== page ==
Tuning spatial montage

Turning, then, to the designers of such hybrid spatial montage, we may observe how different features are combined—such as the mediated gaze in virtual pictorial space—to draw the observer into its spatial extension.[3] Renaissance artists frequently used architectural orders: columns and pilasters as ‘signposts to mark the transition from actual to virtual space’ (Steinberg 2001: 155)—all in accordance with the Albertian concept of art as a ‘window onto the world’.[4]

Any art history book will describe Leonardo da Vinci’s Last Supper as an exemplar, but my study on the origins of presence design shows that in addition to being an architect, engineer and artist, da Vinci was effectively a presence designer (Gullström 2010). Through its numerous reproductions, contemporary observers are acquainted with the Last Supper as a painting, rather than a spatial extension (Fig. 1). However, by observing the Last Supper as part of the spatial context in which it was conceived, its function as part of a design scheme may be understood (Fig. 2). The fact that the painting is a part of the design of a refectory provides the most important clue; it suggests that it is not just any painting or vista, not just any window onto the world.[5]

I use this example to show, on a general level, that already then people were quite familiar with moving between different kinds of (virtual) space and, more specifically, that the refectory (including its artwork) is the result of a designer’s intent to combine virtual space(s) and real space(s) in intricate ways. The monks are, symbolically, sharing the room—even dining—with Jesus who, however, is not physically present. In today’s context, it may be referred to as a ‘virtual pictorial space’ and as a form of communication made possible by means of art and architectural media. The monks are inside a real space when they encounter this virtual space. They are, thus, in a ‘hybrid space’, ‘mixed-reality space’, ‘composite space’ or, as I refer to it, the monks are in a shared mediated space.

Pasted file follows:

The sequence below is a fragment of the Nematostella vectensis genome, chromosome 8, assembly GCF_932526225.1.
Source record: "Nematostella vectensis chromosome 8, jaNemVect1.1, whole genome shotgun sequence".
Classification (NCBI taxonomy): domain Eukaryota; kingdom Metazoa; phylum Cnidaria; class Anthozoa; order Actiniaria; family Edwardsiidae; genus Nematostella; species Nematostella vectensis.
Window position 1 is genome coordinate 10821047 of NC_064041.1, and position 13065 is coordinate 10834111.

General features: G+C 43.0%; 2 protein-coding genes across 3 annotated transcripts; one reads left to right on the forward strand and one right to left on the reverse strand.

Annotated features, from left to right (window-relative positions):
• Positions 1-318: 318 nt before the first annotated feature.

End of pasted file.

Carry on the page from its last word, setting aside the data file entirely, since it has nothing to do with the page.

Note 3: Velazquez’ painting Las Meninas from 1656 (Museo del Prado, Madrid) is a good example, famously deconstructed by Michel Foucault in his opening of The Order of Things (Foucault 1966).
Note 4: This concept is first described in Leon Battista Alberti’s treatise on painting De Pictura which appeared in Latin ca. 1435–1436 (Alberti ca. 1435–1436, 1970).
Note 5: Why would da Vinci choose a malfunctioning construction of perspective? This question has engaged art historians in a long-standing debate stretching over centuries and is referred elsewhere (Gullström 2010: 67ff; Steinberg 1973, 1995, 2001; Ladwein 2006). In 1979, a Norwegian art critic showed that the mural was part of the spatial design of the refectory by providing an account of the full aesthetic context in which The Last Supper was commissioned and conceived, hereby criticizing his fellow art historians, who seemed to think that the mural’s form and content were mere coincidence “…as if da Vinci’s hands were free when it came to executing the motif” (Danbolt 1979: 70). Danbolt explained the techniques da Vinci used to assemble two different functions in response to the commission; he was a skilled artist, and it was obviously not due to a lack in skill that he opted not to follow the standard rules of perspective. We may safely conclude it was intentional.

Charlie Gullström